This frustrated me this evening for a while...so am letting others know in the event it helps. It seems sort by file type or by file extension don't work in Lightroom if the images in question are stacked. Unstack all images and all is fine. This may be by design but doesn't work well for me because my flow is usually:
1. import NEFs 2. make adjustments 3. export JPGs and automatically add these to the library and stack them with the original 4. sort by file extension and select JPGs for upload or some other processing.
I think your workflow is contrary to LR's usage philosophy. The way I understand the philoshophy is that if you shoot raw, then JPG files is an export-only medium, and not to be stored in LR. I've struggled with this myself. How to set the option "Treat raw and jpg files separate"? If yes, you always have to keyword, rate, move, delete, whatever, the two file typs. If no, you can't even see the jpg file if you have the raw file. This option should be folder-specific: for old shoots where I used the raw files as raw material only and saved the edits as jpg, I should be able set the jpg files as the masters. The way I approach your problem is to create collections and collection sets of images, in whatever format, and then batch export as jpg files to an external folder which is not managed by LR. The problem is, of course, that re-processing and exporting hundreds of raw files may take hours, but I can leave the computer running overnight.
>The way I understand the philoshophy is that if you shoot raw, >then JPG files is an export-only medium, and not to be stored >in LR.
Hmmm... interesting thought. I'm not sure that is an LR philosophy.
There is an LR option when exporting to add the exported file to the catalog. JPGs are quite useful. It is what a lot of print shops want. It is what one would share with someone else, email, etc. So one would naturally want to manage these in the catalog, especially if they have been purposely resized, EXIF data modified for a specific intent, colour managed, soft-proofed, etc.
I do however see what you may be saying. Work with NEFs (including virtual copies) and don't worry about underlying derivative JPG files which remain "under the hood" as an intermediate format on the way to printers, Flickr, SmugMug, email etc.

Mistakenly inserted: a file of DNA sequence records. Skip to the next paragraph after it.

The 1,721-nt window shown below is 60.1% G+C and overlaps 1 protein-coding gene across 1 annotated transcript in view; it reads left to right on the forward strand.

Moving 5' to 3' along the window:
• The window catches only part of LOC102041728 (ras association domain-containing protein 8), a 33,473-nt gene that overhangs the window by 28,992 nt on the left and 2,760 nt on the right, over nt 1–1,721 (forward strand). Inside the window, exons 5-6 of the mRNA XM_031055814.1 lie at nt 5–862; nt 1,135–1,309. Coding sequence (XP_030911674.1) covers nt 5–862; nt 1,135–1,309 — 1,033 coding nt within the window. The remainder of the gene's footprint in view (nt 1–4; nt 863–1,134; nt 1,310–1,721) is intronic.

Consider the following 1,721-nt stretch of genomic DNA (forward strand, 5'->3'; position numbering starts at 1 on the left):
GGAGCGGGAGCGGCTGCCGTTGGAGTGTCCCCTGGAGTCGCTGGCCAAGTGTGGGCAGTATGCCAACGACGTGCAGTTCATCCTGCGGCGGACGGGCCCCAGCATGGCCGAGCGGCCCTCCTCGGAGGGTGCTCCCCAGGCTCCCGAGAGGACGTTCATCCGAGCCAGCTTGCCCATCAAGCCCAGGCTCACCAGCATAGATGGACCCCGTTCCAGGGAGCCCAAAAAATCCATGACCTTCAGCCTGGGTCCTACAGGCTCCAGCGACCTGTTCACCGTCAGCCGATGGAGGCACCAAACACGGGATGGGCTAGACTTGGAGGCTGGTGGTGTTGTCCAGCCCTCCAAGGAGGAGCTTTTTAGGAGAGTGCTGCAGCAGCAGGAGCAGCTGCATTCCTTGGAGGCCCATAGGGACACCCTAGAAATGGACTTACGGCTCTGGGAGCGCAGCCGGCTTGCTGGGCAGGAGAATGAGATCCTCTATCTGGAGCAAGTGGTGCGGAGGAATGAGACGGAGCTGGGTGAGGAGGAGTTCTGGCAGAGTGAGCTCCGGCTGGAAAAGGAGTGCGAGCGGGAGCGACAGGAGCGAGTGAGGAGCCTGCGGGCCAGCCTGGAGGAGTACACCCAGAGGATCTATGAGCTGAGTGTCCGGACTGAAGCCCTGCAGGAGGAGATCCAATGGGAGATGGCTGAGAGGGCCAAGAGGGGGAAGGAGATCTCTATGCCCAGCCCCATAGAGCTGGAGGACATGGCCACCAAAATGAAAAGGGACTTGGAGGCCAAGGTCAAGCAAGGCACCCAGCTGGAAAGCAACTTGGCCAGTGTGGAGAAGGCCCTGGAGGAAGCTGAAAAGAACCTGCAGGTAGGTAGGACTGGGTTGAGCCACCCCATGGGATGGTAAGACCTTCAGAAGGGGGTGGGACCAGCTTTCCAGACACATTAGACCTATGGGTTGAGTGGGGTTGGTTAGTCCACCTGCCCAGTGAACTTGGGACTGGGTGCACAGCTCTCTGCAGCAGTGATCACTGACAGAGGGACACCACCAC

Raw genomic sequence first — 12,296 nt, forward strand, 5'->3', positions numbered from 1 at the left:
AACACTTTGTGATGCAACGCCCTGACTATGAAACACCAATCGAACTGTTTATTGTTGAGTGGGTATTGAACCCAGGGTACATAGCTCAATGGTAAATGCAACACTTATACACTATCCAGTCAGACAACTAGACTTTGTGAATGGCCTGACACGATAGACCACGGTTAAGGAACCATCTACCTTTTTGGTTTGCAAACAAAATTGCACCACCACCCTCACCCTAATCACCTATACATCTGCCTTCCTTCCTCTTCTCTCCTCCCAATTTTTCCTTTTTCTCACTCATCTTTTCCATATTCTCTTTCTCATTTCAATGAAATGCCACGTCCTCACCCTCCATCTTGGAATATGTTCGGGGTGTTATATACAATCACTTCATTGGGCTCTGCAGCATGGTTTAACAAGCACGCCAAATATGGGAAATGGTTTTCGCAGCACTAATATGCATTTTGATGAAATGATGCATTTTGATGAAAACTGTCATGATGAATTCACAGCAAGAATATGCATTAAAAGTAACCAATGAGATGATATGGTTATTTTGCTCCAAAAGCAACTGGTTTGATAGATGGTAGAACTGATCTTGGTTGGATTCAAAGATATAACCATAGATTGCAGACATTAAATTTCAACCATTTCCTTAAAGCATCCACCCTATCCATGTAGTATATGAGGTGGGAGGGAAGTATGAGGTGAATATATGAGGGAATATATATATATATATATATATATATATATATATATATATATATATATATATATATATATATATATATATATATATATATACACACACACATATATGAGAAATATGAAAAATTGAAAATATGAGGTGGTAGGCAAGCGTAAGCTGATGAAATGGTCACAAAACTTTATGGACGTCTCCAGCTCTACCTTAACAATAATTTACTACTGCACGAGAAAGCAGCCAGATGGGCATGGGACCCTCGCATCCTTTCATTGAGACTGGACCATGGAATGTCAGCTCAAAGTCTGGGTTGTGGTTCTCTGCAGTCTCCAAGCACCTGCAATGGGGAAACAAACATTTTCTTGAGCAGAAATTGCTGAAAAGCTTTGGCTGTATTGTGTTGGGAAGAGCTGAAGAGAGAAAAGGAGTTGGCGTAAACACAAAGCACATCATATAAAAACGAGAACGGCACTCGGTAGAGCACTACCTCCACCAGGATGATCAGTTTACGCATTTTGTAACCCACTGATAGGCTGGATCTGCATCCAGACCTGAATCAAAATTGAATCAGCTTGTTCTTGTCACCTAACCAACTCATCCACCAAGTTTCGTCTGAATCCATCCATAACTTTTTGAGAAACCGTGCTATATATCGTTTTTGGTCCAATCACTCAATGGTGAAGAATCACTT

I add my jpg exports to the catalog so I can find them later by keyword, etc.
When I start a new project, I make a folder with 3 subfolders. 1 subfolder for nef, 1 for max size jpg, 1 for small jpg (like for posting here.) I have export presets set up that make these all quick to use.
But I never stack. I find it very frustrating.
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Oh I'm sure it's an LR philosophy (one of many). The problem is that there isn't one unifying philosophy, and the difficulty of managing multiple formats of supposedly identical content is an aspect where this lack is apparent. Diane uses folders, some use stacks, I use stars. The master image (NEF, PSD, TIF) gets 2 - 5 stars, one star meaning "keep but don't show". That's what I give to raw materials, like component shots for HDR/panorama shots, or to NEF files which from which I've made PSD masters in Photoshop.
It would be nice to have *the* LR philosophy for managing master images in a mix of formats.
>Diane uses folders, some use stacks, I use stars. The master >image (NEF, PSD, TIF) gets 2 - 5 stars, one star meaning >"keep but don't show".
>It would be nice to have *the* LR philosophy for managing >master images in a mix of formats.
One that everyone likes would be great - but my guess is consensus on that is impossible!
Going back to my original post, I want to clarify that in order to sort by file type one has to not merely expand stacks but remove them altogether. That still doesn't seem logical to me, even when considering the various ways of using LR. I am thinking I am wrong somewhere or missing something.